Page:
Anonymous Coward | more than 4 years ago | (#30620454)

He probably used this.

http://bobsworthindustries.com/csi/enhance.html?image1=http%3A%2F%2Fwww.maptown.com%2Fimages%2Fntscanadafull.jpg&image2=http%3A%2F%2Fwww.delawareonline.com%2Fblogs%2Fstrange-brew.jpg&x=48&y=80 [bobsworthindustries.com]
  miles away from my current location.

Yeah, an ip address search only gives you the location of the nearest "box". Mine puts me 27 miles away in a pretty affluent part of town, while I live in the shitty part. The way they find people through an ip address is to look up billing info at the isp. But that's boring man! that won't sell newspapers!

I'm pretty sure it's just the reporter trying to spice the story up for the type of 'tards that actually do watch CSI.

It starts with drug dealers (0)

Anonymous Coward | more than 4 years ago | (#30620268)

And where does it end? Why not give them ALL the information you have on ALL of your users?

Blizzard should have given them only what the law compels them to provide. END OF STORY.

IP address to lat/log? Really? (0)

Anonymous Coward | more than 4 years ago | (#30620280)

My DSL provider keeps giving me a dynamic IP address each time I connect. Hard to correlate that to my location (it is traceable to the isp though).

Frankly, the moral of the story is if you're wanted by the cops, don't use your real name, and don't move to a country with an extradition treaty with the US.

So... (5, Insightful)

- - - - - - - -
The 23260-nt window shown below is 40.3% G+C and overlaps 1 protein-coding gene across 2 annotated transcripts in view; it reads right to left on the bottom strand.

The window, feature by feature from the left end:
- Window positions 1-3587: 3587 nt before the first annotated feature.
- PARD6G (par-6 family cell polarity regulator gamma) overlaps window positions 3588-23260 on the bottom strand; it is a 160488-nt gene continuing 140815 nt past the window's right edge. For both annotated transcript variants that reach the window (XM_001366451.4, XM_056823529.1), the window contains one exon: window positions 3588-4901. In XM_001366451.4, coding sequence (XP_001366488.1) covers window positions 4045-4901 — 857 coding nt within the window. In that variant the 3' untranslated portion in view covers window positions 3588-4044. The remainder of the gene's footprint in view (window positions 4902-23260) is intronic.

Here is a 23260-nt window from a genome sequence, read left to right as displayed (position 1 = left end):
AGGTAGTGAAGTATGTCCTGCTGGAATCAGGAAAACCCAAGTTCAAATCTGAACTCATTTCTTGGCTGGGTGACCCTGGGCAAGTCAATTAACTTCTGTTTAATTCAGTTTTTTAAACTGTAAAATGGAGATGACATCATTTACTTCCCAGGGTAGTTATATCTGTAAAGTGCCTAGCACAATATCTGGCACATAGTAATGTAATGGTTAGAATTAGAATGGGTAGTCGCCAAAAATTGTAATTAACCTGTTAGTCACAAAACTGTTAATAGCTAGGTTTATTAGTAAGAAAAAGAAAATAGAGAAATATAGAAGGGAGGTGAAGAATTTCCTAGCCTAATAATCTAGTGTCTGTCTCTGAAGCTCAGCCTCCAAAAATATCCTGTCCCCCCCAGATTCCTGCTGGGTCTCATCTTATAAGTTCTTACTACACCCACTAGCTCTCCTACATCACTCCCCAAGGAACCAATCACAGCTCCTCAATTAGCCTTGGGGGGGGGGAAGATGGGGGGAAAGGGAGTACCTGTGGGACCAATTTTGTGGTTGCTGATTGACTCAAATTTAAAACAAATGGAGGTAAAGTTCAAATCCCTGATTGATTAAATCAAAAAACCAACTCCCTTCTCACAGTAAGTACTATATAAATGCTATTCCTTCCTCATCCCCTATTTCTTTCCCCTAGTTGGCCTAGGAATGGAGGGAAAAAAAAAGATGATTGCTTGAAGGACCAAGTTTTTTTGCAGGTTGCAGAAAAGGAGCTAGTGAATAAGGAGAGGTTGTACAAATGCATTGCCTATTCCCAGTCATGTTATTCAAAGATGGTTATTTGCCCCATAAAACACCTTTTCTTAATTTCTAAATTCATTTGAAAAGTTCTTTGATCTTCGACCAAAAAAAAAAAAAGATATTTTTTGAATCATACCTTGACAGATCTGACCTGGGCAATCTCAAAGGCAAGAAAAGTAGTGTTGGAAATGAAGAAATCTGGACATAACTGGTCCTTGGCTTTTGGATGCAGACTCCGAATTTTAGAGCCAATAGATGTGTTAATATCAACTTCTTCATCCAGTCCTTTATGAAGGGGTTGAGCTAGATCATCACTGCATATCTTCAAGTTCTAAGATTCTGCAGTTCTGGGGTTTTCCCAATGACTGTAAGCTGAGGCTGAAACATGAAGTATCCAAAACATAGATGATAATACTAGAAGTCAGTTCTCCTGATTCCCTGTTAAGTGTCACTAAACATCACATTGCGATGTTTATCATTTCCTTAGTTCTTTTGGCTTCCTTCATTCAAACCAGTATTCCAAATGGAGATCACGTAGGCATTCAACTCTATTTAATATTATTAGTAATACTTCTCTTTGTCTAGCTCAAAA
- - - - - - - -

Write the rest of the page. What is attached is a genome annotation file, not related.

Donkey_Hotey (1433053) | more than 4 years ago | (#30620304)

Just one drug dealer ratting out another. Move along, nothing to see here...

Re:So... (0, Offtopic)

MichaelSmith (789609) | more than 4 years ago | (#30620326)

My son spent the last two weeks pleading for me to pay for an account on club penguin [clubpenguin.com] for him. Of course he won in the end. Now he is getting up early so he can log on through is mothers PC before we are awake...

Re:So... (1, Funny)

Anonymous Coward | more than 4 years ago | (#30620648)

I see, your comment is a post modern take on what it means to post a comment on slashdot. It's flying in the face of the establishment and saying "We don't want to reply, we just want to say things, relevant, or not".

Right on man.

*click* *click* *click* *click*

Heh. (4, Interesting)

headkase (533448) | more than 4 years ago | (#30620346)

What's Blizzard going to do when someone posing as law enforcement gets some information and then goes and murders that person... Hmm?

Re:Heh. (1)

timmarhy (659436) | more than 4 years ago | (#30620656)

umm, nothing. what the fuck do you think they would do, cry a river? seriously lets also ask why cows are purple and how wet water is.

RTFA people... (4, Informative)

CaptainPotato (191411) | more than 4 years ago | (#30620370)

Blizzard was subpoenaed:

“None of that information was sound enough to pursue on its own, but putting everything we had together gave me enough evidence to send a subpoena to Blizzard Entertainment. I knew exactly what he was playing — World of Warcraft. I used to play it. It’s one of the largest online games in the world.”

Due to the guy being in a different country, there was not a need to respond to it, but I guess that there would have been nothing to have stopped one being sought in Canada....

Re:RTFA people... (1)

Clandestine_Blaze (1019274) | more than 4 years ago | (#30620626)

Blizzard was subpoenaed: